London mainstay The Ivy has seen its share of celebrities and other VIPs hungry for its vibrant modern cuisine and “see and be seen” vibe. Peruse their new cookbook filled with its best stories and most beloved dishes. Their sarladaise potatoes are an important part of all the happiest Sunday roasts.
We serve this with our roasted Devonshire chicken for two. It’s a brilliant dish to make as part of a Sunday roast, especially if you are entertaining, as you can make it in advance, leaving you to just put it in the oven once your guests have arrived.
- 2 1/4 pounds mealy potatoes, such as Maris Piper or King Edward
- 1/3 cup clarified butter, plus extra for greasing
- 3 1/2 tablespoons goose fat
- 2 tablespoons truffle paste
- 2/3 ounces trompette mushrooms
- 1-2 tablespoons madeira
- Splash of truffle oil
- sea salt and freshly ground black pepper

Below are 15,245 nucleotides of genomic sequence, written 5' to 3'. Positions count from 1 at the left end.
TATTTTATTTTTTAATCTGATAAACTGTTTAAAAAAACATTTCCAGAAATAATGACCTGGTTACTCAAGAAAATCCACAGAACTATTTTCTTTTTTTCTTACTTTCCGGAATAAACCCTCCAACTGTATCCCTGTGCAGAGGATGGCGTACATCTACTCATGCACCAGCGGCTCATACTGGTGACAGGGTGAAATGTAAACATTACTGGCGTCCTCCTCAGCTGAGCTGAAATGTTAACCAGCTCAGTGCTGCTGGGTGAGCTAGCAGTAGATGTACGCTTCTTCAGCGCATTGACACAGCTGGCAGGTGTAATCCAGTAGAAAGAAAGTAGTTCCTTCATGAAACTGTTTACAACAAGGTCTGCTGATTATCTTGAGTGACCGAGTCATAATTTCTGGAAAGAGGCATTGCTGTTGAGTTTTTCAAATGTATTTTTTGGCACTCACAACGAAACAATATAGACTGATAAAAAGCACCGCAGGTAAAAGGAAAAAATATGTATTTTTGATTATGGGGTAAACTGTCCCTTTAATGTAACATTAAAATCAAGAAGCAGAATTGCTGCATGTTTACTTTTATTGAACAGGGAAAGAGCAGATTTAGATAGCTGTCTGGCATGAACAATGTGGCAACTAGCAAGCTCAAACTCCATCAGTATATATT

For the potatoes
Preheat the oven to 350°F.
Peel and thinly slice the potatoes, either by hand or using a mandolin, and tip into a large bowl. Melt 3 1/2 tablespoons of the clarified butter and the goose fat together in a small pan, then add to the potatoes with the truffle paste. Mix to coat, then season well with salt and pepper.
Finely chop the trompette mushrooms. Heat the remaining clarified butter in a frying pan, add the mushrooms and sauté until softened. Add the Madeira and continue cooking until the liquid has been cooked off. Remove from the heat and add the truffle oil.
Line a small cast-iron or heavy-bottomed frying pan (a tarte Tatin pan is ideal) with a sheet of greaseproof paper – large enough so that it comes up and out of the sides. Rub a little butter (or goose fat) onto the paper. Layer up the potatoes with the sautéed trompettes in the pan, packing the potatoes in tightly and finishing with a layer of potatoes on top.
Bake in the hot oven for 20 minutes then flip over, remove the greaseproof paper and return to the pan. Bake for a further 20 minutes to brown the underside.
Once golden and crisp, remove from the oven, cut into slices and serve immediately.